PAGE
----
To learn more about conservation efforts you can help, Click Here.

 

The Launch of a Zoo Evolution: Quarters for Conservation!

by | August 18th, 2011

Visiting the Oakland Zoo may bring you a number of positive feelings. The feeling of connection when you spend time with family and friends, the feeling of awe when you learn about animals and their amazing adaptations, or the feeling of wonder when you gaze at a gorgeous elephant or tiger, but starting on August 19th, a new feeling should come over all our visitors: pride.

That is because of our new initiative, Quarters for Conservation. Each time a guest now visits the zoo, a twenty five cent conservation donation will be contributed in support of several Oakland Zoo conservation projects. With thousands of visitors each year, these quarters add up to a significant increase in the zoos capacity to support animals and habitats in the wild. Our slogan, “Saving Wildlife with Each Visit” about sums it up.

Guests will even determine where the funding goes. When you enter the zoo, you will be given a token. This token can be taken to the conservation voting station in Flamingo Plaza and used to “vote for” a conservation project that inspires you. Quarters are also accepted.

This year, you can vote to:

Help protect chimpanzees in Uganda through the Budongo Snare Removal Project. This project provides a solution to poaching by sponsoring forest guards, snare removers and educators, and by offering nanny goats to ex- poachers as an alternative source of food and income.

Help conserve African elephants in Kenya, through the Amboseli Trust for Elephants. This renowned program is aimed at increasing our knowledge of African elephants and ensuring their long-term conservation. Through their efforts, every elephant in Amboseli National Park has been identified, named, and studied.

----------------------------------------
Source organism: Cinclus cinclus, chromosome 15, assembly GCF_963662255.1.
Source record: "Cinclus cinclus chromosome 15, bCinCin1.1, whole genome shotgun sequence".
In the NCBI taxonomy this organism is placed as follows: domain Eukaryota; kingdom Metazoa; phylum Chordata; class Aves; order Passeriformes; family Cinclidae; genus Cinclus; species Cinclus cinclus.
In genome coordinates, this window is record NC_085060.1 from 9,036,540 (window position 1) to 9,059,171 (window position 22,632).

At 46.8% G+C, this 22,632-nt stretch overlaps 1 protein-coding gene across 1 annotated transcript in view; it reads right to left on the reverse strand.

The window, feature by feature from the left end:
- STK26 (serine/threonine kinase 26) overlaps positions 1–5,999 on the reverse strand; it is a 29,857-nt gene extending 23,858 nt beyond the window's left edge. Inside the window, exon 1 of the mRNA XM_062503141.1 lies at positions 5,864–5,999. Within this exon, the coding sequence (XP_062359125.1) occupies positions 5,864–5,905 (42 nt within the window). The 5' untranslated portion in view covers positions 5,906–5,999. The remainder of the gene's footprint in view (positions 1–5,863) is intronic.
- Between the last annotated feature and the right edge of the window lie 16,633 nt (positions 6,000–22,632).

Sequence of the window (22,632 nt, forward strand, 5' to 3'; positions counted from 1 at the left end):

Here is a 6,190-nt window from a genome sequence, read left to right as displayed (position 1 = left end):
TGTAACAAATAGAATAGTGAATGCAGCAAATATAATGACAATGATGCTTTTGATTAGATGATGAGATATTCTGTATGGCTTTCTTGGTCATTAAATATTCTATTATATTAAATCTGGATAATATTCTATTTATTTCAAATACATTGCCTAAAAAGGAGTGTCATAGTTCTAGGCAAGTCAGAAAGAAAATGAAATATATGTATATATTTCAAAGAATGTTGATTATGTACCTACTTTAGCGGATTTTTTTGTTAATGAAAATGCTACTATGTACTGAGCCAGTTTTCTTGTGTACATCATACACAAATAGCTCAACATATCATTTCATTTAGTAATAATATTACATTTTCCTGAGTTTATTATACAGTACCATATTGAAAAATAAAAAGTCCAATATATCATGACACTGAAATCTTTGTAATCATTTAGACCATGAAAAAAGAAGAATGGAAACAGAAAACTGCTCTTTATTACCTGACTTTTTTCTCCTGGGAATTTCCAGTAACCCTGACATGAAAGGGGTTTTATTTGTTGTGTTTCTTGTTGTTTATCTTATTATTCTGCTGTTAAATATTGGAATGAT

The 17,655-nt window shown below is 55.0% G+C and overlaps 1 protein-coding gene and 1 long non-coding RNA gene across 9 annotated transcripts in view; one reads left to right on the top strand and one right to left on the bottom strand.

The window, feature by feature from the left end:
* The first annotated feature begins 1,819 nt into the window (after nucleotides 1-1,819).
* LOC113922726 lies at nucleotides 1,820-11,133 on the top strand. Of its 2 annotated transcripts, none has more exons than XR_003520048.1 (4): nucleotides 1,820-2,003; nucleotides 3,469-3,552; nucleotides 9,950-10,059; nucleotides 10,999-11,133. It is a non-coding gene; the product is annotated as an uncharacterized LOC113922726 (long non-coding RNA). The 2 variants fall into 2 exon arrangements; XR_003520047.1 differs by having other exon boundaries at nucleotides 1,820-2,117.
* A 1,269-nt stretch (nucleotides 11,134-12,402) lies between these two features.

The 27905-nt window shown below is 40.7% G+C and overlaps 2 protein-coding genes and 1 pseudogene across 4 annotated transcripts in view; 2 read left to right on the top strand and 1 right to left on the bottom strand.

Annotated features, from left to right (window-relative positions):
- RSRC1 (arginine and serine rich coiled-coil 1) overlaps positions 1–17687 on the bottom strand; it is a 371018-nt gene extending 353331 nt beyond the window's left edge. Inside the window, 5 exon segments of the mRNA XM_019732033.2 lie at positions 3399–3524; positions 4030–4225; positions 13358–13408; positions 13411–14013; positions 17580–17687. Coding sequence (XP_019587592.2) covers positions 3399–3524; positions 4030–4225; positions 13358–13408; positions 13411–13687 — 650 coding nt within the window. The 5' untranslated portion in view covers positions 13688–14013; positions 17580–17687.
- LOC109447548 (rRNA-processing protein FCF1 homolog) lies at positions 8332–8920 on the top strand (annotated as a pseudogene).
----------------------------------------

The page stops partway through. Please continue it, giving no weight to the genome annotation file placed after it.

Help keep the California condor alive and in the wild through the Ventana Wildlife Society Condor Project. This innovative project collects thin-shelled eggs laid by ill condors, and replaces them with viable captive-bred eggs, treats lead-poisoned birds, and monitors the safety and health of each condor through radio telemetry.

These projects will be featured until summer 2012, when three new projects will be chosen

As a community, we have a great power to not only enjoy the zoo and learn from the animals, but to genuinely help their plight in the wild. Quarters for Conservation represents a true shift in the ways zoos see themselves, and the way the public is beginning to view zoos; as true institutions for conservation action. Engaging you, the zoo visitor, in this evolution is very exciting.

Ready to change the world?

ZooKids On The Block

by | March 24th, 2011

Fun With Costumes

Now serving 4 and 5 year olds! After a two-year hiatus, the Oakland Zoo’s popular ZooKids program is back in action. If you’re looking for a fun activity for your four or five year old child, why not bring them to the Oakland Zoo for a Saturday morning they’re sure to enjoy. Twice a month from September through May, the Zoo offers these three-hour programs that combine fun and learning with animal themed activities led by our enthusiastic docent staff and education specialists.

Learning About Reptiles

Whether indoors or out, the program always involves a topic of the day, such as Harvesters and Hibernators or Tongues and Tails. This theme is echoed throughout the morning in a variety of activities such as a fun craft, game, or musical activity.

Hearing A Story

The program might begin with exploration time in the Education Department, where your child will find books and puzzles, animal costumes, and a variety of “biofacts” to learn about. On other occasions, class might begin in the great outdoors with a mini hike in the Zoo.

Creative Playtime

A small snack is provided before resuming the fun which includes story time and an “animal close-up,” where your child gets to meet and touch one of our Education Department’s animals such as a hedgehog, parrot, snake or a millipede.

So, if your 4 or 5 year old has an interest in learning about animals in an entertaining environment, check out the ZooKids program now happening two Saturday mornings a month at the Oakland Zoo. To learn more about ZooKids events, visit the Calendar section of the Oakland Zoo website, under “News”.   See you there!